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Winery profits dropped for a second year running and debt levels are rising for some smaller operations, an annual survey of the industry found.
But the Deloitte survey, carried out in conjunction with New Zealand Winegrowers and published today, noted the participants were still generally profitable.
Deloitte partner Paul Munro said that despite the tough international trading conditions, export volumes did not seem to have been too adversely affected, with smaller wineries in particular experiencing a significant increase in the proportion of export sales.
The challenge for many exporters was making sure they were paid, as the financial pressures on customers and distributors along the supply chain flowed back to producers, he said.
Wineries had taken measures to limit grape intake to achieve a better balance between supply and demand, and while oversupply remained an issue the fallout was not at the same level as in Australia.
The ability of larger players to maintain increased inventories of wine, waiting for more favourable market conditions, had benefited the entire industry, Mr Munro said.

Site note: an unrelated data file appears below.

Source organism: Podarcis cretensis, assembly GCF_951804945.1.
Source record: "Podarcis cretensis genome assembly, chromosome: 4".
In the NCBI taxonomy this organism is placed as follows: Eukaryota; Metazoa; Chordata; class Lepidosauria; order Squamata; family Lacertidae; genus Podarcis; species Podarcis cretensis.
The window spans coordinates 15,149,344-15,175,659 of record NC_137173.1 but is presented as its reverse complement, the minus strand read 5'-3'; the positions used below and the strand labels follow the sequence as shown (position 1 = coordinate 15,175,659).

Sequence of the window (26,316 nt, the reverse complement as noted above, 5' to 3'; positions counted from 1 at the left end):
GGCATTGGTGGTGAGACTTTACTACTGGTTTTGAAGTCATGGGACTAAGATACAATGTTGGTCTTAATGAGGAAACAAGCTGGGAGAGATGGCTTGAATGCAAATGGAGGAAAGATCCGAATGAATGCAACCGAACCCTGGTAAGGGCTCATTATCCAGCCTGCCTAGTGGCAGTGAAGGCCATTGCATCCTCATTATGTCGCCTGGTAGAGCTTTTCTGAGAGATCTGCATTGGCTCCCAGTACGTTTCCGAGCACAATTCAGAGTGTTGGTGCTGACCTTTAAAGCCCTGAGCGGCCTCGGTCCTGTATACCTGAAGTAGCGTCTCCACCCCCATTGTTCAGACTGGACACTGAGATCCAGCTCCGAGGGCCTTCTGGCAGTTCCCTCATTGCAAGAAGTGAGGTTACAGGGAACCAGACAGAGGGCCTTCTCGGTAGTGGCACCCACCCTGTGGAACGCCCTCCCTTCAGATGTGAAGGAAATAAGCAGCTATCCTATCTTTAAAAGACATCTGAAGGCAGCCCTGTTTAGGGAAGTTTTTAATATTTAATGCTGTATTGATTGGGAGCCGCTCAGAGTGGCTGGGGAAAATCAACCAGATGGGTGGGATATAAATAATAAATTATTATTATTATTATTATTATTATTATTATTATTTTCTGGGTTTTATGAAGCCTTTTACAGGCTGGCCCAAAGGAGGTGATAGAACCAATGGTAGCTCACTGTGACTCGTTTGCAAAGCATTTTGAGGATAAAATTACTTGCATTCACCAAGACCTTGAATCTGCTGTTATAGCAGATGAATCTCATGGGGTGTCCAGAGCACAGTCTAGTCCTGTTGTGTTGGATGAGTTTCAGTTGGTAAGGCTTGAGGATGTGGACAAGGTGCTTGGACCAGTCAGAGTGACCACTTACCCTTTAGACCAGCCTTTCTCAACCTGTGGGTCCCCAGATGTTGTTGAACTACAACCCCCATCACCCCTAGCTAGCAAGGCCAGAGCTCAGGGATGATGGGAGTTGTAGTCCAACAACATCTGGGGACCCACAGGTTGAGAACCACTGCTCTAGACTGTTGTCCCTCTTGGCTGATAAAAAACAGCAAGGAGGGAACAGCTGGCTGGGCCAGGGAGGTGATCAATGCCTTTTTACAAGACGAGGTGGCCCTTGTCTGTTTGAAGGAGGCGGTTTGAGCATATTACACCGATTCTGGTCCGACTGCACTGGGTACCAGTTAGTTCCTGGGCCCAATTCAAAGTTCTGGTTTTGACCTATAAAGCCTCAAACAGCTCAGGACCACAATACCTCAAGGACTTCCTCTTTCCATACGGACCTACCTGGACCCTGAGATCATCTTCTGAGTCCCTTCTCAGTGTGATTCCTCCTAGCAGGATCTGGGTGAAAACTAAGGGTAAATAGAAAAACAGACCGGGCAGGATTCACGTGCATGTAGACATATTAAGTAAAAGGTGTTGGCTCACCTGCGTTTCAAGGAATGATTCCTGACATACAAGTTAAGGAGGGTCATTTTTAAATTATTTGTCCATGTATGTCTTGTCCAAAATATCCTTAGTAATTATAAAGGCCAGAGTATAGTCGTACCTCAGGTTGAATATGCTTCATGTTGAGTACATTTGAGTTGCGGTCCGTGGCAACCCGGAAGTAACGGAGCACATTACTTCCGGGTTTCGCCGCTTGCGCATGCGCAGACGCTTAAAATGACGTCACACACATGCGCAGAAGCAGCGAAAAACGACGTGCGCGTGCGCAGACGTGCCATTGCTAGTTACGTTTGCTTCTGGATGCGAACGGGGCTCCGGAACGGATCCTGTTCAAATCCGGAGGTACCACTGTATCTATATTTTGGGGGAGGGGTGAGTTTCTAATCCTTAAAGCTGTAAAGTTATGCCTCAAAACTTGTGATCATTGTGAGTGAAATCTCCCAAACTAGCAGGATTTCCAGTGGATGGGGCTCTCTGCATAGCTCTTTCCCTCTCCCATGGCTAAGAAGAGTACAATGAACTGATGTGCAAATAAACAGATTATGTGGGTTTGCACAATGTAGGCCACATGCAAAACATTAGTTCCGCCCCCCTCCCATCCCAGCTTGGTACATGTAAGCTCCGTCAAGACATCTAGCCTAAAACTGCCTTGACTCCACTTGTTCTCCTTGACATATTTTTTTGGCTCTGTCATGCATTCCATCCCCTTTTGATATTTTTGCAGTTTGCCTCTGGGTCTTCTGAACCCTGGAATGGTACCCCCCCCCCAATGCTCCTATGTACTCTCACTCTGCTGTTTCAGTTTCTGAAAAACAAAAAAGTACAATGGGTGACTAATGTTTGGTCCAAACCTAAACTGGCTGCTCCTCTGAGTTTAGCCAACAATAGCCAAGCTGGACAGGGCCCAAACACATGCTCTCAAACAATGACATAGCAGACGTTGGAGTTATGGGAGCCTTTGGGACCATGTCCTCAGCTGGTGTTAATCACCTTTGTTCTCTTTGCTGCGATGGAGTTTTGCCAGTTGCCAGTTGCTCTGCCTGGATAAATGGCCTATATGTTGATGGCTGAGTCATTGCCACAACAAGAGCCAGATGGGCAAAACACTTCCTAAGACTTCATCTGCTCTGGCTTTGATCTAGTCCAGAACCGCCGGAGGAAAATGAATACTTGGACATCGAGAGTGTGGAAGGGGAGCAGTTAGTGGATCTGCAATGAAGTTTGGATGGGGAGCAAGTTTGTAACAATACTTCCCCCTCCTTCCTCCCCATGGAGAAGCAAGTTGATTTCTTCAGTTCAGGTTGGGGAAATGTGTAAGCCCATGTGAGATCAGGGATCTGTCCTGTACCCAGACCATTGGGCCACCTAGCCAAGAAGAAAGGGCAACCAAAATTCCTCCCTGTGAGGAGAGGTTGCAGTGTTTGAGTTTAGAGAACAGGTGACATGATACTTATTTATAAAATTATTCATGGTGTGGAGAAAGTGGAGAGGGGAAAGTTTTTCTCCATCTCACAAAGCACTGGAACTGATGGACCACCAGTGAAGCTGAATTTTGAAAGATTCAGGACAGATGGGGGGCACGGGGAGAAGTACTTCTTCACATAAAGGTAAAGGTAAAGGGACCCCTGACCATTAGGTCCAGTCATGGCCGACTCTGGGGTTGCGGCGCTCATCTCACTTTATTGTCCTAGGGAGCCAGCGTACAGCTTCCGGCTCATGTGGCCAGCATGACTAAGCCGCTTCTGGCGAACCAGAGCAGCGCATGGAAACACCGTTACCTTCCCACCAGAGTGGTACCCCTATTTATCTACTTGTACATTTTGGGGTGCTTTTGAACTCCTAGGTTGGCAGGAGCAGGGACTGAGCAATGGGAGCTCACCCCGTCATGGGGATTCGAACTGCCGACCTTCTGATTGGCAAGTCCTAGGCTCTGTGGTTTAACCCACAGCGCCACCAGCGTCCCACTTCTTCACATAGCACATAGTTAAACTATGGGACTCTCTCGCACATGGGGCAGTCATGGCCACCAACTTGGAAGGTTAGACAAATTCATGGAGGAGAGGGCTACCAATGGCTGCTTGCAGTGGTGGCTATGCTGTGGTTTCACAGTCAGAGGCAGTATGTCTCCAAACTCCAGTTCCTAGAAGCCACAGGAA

"The fact that larger wineries are bearing the cost of holding back stock shows they are acting responsibly for the overall benefit of New Zealand's premium brand."
The smaller vintage 2010 harvest should also help ease the situation.
The least profitable segment of the industry was that with 2009 revenues between $1 million and $5m, which averaged a loss before tax of 6.7 percent of total revenue.
Larger segments continued to be the most profitable, with the $10m to $20m category recording an average profit return before tax of 12.8 percent of total revenue and the over $20m category returning 17.5 percent.
All categories were several percentage points down on the previous survey.
Debt levels rose, particularly in the $1m to $5m category.
Mr Munro said consolidation in that segment was inevitable, especially as falling land values would likely lead to increasing pressure from financiers.
"It's unlikely that banks will be willing to maintain very high levels of risk, most likely requiring owners to provide additional capital."
The survey, Vintage 2009, is the fourth annual financial benchmarking survey for the wine industry, and tracks the results of 32 survey respondents.
New Zealand Winegrowers chief executive Philip Gregan said trading conditions were the toughest in the past two decades.